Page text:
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One Number That Shows Why Kasey Dunn Might not Leave OSU

Dunn is compensated handsomely for being great at his job.



Kasey Dunn, Oklahoma State’s receivers coach, is really, really good at his job.

Since joining the OSU staff in February of 2011, he’s been part of a Big 12 conference championship, coached two Biletnikoff Award winners in Justin Blackmon and James Washington, and produced and recruited Tylan Wallace, the runner-up from last season who will enter 2019 as the favorite.

It should come as no surprise that his services on the coaching market are a hot commodity.

Dunn has been mentioned as a candidate to take over at Oregon in the same position (though that spot was filled yesterday by Texas Tech’s coach), and will surely be a name to watch elsewhere, too, if he wants. He’s a top-10 position coach.

He’s also paid accordingly.

According to, Dunn ranks sixth nationally among receivers coaches in total salary, ahead of Georgia and Texas’ coach, and barely trailing OU’s two coaches, Tennessee’s coach, Texas A&M’s coach and Ole Miss’ coach. Here’s the number that shows why he likely isn’t leaving for another similar position: $410,000.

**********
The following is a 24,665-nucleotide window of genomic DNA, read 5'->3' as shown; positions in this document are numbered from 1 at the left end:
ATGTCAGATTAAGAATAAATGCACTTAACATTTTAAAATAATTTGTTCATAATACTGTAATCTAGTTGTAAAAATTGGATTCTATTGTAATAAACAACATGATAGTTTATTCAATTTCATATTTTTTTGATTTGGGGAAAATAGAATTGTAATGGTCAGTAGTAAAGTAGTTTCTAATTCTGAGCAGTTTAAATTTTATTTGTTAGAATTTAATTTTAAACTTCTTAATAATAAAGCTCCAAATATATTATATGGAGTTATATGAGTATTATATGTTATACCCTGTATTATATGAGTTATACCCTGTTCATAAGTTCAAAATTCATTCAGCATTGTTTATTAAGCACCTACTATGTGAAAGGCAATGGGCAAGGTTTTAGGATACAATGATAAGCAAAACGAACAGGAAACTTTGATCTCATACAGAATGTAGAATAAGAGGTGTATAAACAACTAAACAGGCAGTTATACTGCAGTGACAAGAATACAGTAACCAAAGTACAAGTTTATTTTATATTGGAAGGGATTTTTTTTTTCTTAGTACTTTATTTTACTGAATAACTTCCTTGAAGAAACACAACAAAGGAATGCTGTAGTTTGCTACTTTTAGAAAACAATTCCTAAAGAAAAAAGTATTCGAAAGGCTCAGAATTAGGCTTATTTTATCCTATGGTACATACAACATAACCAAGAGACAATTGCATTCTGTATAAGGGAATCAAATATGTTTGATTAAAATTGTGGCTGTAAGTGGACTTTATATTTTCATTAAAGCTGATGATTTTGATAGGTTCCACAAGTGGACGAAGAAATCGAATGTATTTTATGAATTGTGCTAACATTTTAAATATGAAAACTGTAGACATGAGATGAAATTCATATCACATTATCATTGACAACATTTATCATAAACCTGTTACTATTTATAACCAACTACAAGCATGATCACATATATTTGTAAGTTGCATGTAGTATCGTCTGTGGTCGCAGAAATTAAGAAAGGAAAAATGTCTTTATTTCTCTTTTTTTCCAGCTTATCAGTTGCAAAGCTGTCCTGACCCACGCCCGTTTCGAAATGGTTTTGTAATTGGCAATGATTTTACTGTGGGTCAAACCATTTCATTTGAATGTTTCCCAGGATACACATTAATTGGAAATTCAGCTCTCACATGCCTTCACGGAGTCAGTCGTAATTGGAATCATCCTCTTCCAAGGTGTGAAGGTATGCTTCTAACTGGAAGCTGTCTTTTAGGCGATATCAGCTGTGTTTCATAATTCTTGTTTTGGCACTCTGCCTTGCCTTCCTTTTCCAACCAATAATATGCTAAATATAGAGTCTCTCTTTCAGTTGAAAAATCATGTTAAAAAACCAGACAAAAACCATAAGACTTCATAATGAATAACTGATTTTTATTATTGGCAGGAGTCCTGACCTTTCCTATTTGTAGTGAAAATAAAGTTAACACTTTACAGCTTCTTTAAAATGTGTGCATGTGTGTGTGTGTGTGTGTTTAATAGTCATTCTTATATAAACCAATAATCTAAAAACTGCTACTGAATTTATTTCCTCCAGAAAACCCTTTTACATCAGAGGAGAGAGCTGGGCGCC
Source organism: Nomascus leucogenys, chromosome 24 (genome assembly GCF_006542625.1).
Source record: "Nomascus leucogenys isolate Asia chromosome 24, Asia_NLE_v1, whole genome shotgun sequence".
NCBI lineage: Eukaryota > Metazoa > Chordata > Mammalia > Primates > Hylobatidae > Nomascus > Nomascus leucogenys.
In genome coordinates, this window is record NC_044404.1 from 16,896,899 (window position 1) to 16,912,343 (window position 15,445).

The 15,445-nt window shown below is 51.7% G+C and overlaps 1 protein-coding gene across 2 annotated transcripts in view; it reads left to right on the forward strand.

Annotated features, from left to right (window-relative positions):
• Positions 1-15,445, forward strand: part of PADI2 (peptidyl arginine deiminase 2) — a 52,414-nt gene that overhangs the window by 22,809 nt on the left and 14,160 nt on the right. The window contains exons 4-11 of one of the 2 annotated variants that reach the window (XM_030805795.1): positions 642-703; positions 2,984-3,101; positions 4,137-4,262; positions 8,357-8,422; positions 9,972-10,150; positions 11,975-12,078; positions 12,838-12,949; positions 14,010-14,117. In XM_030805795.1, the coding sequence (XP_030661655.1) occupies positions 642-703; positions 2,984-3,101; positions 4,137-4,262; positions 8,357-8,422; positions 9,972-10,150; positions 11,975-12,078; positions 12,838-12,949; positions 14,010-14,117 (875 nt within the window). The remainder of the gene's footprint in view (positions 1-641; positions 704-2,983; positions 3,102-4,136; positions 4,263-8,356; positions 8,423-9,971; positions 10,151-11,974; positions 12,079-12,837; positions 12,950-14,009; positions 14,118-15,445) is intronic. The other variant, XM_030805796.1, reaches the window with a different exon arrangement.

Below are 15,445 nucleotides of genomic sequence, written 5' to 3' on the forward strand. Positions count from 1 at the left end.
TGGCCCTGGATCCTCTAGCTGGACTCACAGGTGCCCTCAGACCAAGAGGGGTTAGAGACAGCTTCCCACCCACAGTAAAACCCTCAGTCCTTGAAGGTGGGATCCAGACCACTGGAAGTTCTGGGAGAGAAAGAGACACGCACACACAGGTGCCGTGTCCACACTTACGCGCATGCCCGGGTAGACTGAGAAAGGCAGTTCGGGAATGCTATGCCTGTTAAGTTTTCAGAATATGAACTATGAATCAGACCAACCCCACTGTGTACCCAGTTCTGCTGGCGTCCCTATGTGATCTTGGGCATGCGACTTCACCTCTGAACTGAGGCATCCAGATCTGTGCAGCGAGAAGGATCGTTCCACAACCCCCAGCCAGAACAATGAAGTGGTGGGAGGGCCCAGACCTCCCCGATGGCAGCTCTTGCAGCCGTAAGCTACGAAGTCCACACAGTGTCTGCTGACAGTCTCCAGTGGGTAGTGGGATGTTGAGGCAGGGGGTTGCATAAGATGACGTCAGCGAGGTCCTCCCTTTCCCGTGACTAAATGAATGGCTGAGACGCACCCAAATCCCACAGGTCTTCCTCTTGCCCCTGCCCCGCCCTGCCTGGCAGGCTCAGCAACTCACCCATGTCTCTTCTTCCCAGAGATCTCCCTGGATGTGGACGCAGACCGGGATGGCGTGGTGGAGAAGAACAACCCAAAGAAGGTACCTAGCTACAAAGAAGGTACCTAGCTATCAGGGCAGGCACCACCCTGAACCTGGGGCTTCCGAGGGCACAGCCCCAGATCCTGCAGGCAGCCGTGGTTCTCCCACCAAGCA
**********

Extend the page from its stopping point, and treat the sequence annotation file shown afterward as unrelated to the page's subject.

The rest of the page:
That’s his annual salary.

As always, salaries based on publicly-available information, primarily the USA Today coaching salary database.

1. Dameyune Craig, Texas A&M — $600,000
2. Cale Gundy, Oklahoma — $535,000
3. David Johnson, Tennessee — $505,000
4. Dennis Simmons, Oklahoma — $460,000
5. Jacob Peeler, Ole Miss — $425,000
6. Kasey Dunn, Oklahoma State — $410,000
7. Darrin Chiaverini, Colorado — $400,000
8. Cortez Hankton, Georgia — $375,000
9. Kodi Burns, Auburn — $350,000
9. Drew Mehringer, Texas — $350,000
9. Justin Stepp, Arkansas — $350,000

[Football Scoop]

So why would he leave again?

Dunn was a potential OC candidate at Oklahoma State before Sean Gleeson was hired, so perhaps he’d leave if he felt passed over for play-calling duties, or felt he was worthy of taking a jump to that level. Even at a non-top-25 program, an OC gig can put him into a new pay grade. But bolting for Oregon or any other program not named OU or A&M to take the same position? The numbers don’t add up unless A&M is going to do the same with Dunn as it did with Henson.

OSU can’t afford to pay all its coaches at a top-10 level, or even top-5 level, which in part is why Josh Henson couldn’t pass up Texas A&M. But OSU is as competitive as any in the area of receivers coaches pay (in part because OSU has one, not two), and Dunn is compensated very, very well. Maybe he’ll leave — coaching at a spot for nearly a decade is rare, and sometimes a change is warranted — but leaving a gig that pays at the level it does now, it’d have to be a markedly better-paying job to be worth the gamble.

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